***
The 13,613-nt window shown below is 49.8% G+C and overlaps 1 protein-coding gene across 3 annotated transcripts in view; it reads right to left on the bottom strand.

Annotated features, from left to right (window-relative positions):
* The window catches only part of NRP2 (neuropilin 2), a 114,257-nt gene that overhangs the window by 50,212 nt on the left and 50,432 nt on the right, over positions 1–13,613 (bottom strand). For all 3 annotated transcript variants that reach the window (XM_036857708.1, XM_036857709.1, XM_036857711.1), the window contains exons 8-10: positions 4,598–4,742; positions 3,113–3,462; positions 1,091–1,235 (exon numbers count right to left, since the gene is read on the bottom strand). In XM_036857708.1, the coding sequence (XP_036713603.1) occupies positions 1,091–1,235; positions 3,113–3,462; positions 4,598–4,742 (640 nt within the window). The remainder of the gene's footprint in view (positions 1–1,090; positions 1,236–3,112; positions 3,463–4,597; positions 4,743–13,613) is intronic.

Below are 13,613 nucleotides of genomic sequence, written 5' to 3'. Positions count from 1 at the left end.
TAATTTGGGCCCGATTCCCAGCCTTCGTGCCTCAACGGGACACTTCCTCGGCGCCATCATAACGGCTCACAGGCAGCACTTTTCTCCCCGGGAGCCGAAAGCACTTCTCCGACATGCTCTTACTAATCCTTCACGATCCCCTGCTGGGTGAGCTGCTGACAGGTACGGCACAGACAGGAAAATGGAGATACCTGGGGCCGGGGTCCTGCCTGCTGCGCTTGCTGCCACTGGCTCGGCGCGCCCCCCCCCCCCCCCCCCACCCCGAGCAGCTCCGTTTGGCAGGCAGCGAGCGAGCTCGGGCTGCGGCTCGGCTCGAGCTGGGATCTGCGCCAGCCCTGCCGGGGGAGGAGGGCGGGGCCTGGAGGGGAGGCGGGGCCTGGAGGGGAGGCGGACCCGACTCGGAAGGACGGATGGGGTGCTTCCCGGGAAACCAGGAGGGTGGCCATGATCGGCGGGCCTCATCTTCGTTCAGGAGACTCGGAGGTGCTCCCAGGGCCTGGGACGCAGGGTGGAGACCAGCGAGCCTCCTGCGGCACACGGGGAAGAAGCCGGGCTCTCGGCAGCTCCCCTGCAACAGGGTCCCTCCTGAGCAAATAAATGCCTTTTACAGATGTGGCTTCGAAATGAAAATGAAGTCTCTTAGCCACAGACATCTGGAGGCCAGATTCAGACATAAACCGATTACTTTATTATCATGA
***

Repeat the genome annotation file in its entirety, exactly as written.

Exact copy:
The 13,613-nt window shown below is 49.8% G+C and overlaps 1 protein-coding gene across 3 annotated transcripts in view; it reads right to left on the bottom strand.

Annotated features, from left to right (window-relative positions):
* The window catches only part of NRP2 (neuropilin 2), a 114,257-nt gene that overhangs the window by 50,212 nt on the left and 50,432 nt on the right, over positions 1–13,613 (bottom strand). For all 3 annotated transcript variants that reach the window (XM_036857708.1, XM_036857709.1, XM_036857711.1), the window contains exons 8-10: positions 4,598–4,742; positions 3,113–3,462; positions 1,091–1,235 (exon numbers count right to left, since the gene is read on the bottom strand). In XM_036857708.1, the coding sequence (XP_036713603.1) occupies positions 1,091–1,235; positions 3,113–3,462; positions 4,598–4,742 (640 nt within the window). The remainder of the gene's footprint in view (positions 1–1,090; positions 1,236–3,112; positions 3,463–4,597; positions 4,743–13,613) is intronic.

Below are 13,613 nucleotides of genomic sequence, written 5' to 3'. Positions count from 1 at the left end.
TAATTTGGGCCCGATTCCCAGCCTTCGTGCCTCAACGGGACACTTCCTCGGCGCCATCATAACGGCTCACAGGCAGCACTTTTCTCCCCGGGAGCCGAAAGCACTTCTCCGACATGCTCTTACTAATCCTTCACGATCCCCTGCTGGGTGAGCTGCTGACAGGTACGGCACAGACAGGAAAATGGAGATACCTGGGGCCGGGGTCCTGCCTGCTGCGCTTGCTGCCACTGGCTCGGCGCGCCCCCCCCCCCCCCCCCCACCCCGAGCAGCTCCGTTTGGCAGGCAGCGAGCGAGCTCGGGCTGCGGCTCGGCTCGAGCTGGGATCTGCGCCAGCCCTGCCGGGGGAGGAGGGCGGGGCCTGGAGGGGAGGCGGGGCCTGGAGGGGAGGCGGACCCGACTCGGAAGGACGGATGGGGTGCTTCCCGGGAAACCAGGAGGGTGGCCATGATCGGCGGGCCTCATCTTCGTTCAGGAGACTCGGAGGTGCTCCCAGGGCCTGGGACGCAGGGTGGAGACCAGCGAGCCTCCTGCGGCACACGGGGAAGAAGCCGGGCTCTCGGCAGCTCCCCTGCAACAGGGTCCCTCCTGAGCAAATAAATGCCTTTTACAGATGTGGCTTCGAAATGAAAATGAAGTCTCTTAGCCACAGACATCTGGAGGCCAGATTCAGACATAAACCGATTACTTTATTATCATGA